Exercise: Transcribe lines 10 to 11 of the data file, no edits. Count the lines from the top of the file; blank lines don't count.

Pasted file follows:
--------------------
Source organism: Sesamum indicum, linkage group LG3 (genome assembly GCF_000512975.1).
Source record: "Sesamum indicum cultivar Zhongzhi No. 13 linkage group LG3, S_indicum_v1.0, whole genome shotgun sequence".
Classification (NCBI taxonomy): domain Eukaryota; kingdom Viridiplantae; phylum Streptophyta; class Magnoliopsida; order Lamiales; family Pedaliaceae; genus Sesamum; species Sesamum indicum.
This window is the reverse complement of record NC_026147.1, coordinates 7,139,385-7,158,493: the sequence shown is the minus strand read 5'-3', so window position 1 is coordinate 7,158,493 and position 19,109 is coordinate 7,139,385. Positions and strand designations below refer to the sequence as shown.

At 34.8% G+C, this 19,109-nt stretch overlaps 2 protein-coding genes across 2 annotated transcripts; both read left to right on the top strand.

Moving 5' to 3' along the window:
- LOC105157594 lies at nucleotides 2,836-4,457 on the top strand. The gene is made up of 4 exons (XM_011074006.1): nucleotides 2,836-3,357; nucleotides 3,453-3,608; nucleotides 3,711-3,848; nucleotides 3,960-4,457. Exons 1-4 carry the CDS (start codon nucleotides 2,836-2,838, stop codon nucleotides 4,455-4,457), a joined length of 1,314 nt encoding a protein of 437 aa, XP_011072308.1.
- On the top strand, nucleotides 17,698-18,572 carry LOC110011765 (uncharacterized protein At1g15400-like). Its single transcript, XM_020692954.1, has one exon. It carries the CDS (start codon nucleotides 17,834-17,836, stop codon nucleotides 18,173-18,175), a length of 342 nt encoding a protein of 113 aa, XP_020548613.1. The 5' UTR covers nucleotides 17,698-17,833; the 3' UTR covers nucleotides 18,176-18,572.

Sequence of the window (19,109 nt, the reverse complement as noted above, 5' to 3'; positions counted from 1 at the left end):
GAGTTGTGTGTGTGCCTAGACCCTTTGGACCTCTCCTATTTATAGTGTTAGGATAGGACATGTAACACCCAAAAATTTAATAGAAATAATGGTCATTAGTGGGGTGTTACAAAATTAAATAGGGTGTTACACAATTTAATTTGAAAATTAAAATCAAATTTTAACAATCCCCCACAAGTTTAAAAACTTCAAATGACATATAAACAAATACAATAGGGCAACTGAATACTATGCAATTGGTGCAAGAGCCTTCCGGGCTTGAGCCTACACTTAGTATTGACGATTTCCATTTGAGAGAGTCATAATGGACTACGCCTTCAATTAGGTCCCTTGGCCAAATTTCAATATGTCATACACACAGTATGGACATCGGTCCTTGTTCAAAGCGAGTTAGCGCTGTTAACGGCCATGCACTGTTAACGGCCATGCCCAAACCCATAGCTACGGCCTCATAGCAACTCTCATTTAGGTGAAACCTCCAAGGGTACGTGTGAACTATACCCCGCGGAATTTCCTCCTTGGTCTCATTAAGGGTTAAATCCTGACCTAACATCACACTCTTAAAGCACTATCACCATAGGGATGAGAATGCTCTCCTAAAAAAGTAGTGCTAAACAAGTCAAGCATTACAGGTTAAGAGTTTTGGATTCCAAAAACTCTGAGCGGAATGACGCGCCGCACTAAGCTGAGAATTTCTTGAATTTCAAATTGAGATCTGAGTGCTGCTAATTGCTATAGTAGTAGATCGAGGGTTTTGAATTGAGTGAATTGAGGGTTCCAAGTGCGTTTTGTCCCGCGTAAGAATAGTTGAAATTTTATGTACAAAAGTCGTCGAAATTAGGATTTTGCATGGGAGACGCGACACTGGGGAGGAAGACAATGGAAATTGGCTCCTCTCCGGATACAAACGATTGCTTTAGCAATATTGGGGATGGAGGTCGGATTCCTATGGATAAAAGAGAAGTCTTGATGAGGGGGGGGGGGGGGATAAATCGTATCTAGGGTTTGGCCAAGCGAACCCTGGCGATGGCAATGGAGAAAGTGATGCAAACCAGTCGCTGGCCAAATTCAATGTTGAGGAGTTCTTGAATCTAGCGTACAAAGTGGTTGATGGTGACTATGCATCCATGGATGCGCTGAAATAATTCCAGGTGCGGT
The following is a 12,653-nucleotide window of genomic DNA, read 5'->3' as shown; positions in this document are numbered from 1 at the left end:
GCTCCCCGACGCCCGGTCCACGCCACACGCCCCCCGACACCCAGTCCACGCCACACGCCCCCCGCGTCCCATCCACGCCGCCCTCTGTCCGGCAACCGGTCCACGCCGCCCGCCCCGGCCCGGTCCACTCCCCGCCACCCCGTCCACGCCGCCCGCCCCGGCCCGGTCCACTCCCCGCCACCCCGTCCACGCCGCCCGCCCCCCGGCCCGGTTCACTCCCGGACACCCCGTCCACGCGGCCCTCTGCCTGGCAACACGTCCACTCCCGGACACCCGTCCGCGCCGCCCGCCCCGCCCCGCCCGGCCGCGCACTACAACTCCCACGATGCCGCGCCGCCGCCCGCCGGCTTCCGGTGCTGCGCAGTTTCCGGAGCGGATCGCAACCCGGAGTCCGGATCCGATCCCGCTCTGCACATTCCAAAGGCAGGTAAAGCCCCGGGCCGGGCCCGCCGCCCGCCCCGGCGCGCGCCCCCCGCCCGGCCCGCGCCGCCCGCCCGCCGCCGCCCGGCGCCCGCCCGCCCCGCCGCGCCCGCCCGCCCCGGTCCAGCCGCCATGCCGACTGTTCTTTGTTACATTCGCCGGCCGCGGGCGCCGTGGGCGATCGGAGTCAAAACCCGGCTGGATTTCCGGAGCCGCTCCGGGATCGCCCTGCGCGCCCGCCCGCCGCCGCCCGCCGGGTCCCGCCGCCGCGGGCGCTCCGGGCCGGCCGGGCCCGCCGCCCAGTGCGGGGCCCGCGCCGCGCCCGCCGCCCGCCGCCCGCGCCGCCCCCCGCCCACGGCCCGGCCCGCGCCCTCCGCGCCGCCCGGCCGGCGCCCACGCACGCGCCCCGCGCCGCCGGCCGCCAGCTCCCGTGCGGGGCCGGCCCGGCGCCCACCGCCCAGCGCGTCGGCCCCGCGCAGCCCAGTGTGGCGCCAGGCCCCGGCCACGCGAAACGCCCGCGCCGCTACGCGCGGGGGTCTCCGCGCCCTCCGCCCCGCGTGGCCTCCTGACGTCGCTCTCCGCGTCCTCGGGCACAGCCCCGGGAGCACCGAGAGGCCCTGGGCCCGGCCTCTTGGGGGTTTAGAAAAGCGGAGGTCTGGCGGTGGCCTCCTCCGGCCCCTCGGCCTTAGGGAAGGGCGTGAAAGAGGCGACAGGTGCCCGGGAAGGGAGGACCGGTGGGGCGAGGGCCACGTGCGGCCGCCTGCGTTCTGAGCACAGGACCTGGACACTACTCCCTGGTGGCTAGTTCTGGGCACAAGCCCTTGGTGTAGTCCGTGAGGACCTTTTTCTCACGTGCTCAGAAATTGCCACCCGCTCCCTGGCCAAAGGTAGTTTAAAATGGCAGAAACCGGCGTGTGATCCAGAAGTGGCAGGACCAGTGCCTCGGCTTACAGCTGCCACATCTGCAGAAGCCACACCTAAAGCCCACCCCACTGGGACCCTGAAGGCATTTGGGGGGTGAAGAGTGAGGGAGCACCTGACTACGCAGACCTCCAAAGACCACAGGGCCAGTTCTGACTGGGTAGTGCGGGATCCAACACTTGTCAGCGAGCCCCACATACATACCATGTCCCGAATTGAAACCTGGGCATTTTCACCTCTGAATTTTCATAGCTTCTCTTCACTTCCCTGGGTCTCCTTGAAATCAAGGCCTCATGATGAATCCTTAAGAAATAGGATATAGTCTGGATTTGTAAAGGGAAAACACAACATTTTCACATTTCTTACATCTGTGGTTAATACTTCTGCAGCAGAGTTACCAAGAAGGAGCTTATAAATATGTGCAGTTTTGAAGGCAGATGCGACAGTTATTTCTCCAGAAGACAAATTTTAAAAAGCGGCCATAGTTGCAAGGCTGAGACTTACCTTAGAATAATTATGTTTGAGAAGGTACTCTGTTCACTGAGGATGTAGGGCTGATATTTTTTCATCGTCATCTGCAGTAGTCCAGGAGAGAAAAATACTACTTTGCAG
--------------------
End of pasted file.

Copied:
GAGTTGTGTGTGTGCCTAGACCCTTTGGACCTCTCCTATTTATAGTGTTAGGATAGGACATGTAACACCCAAAAATTTAATAGAAATAATGGTCATTAGTGGGGTGTTACAAAATTAAATAGGGTGTTACACAATTTAATTTGAAAATTAAAATCAAATTTTAACAATCCCCCACAAGTTTAAAAACTTCAAATGACATATAAACAAATACAATAGGGCAACTGAATACTATGCAATTGGTGCAAGAGCCTTCCGGGCTTGAGCCTACACTTAGTATTGACGATTTCCATTTGAGAGAGTCATAATGGACTACGCCTTCAATTAGGTCCCTTGGCCAAATTTCAATATGTCATACACACAGTATGGACATCGGTCCTTGTTCAAAGCGAGTTAGCGCTGTTAACGGCCATGCACTGTTAACGGCCATGCCCAAACCCATAGCTACGGCCTCATAGCAACTCTCATTTAGGTGAAACCTCCAAGGGTACGTGTGAACTATACCCCGCGGAATTTCCTCCTTGGTCTCATTAAGGGTTAAATCCTGACCTAACATCACACTCTTAAAGCACTATCACCATAGGGATGAGAATGCTCTCCTAAAAAAGTAGTGCTAAACAAGTCAAGCATTACAGGTTAAGAGTTTTGGATTCCAAAAACTCTGAGCGGAATGACGCGCCGCACTAAGCTGAGAATTTCTTGAATTTCAAATTGAGATCTGAGTGCTGCTAATTGCTATAGTAGTAGATCGAGGGTTTTGAATTGAGTGAATTGAGGGTTCCAAGTGCGTTTTGTCCCGCGTAAGAATAGTTGAAATTTTATGTACAAAAGTCGTCGAAATTAGGATTTTGCATGGGAGACGCGACACTGGGGAGGAAGACAATGGAAATTGGCTCCTCTCCGGATACAAACGATTGCTTTAGCAATATTGGGGATGGAGGTCGGATTCCTATGGATAAAAGAGAAGTCTTGATGAGGGGGGGGGGGGGGATAAATCGTATCTAGGGTTTGGCCAAGCGAACCCTGGCGATGGCAATGGAGAAAGTGATGCAAACCAGTCGCTGGCCAAATTCAATGTTGAGGAGTTCTTGAATCTAGCGTACAAAGTGGTTGATGGTGACTATGCATCCATGGATGCGCTGAAATAATTCCAGGTGCGGT
The following is a 12,653-nucleotide window of genomic DNA, read 5'->3' as shown; positions in this document are numbered from 1 at the left end: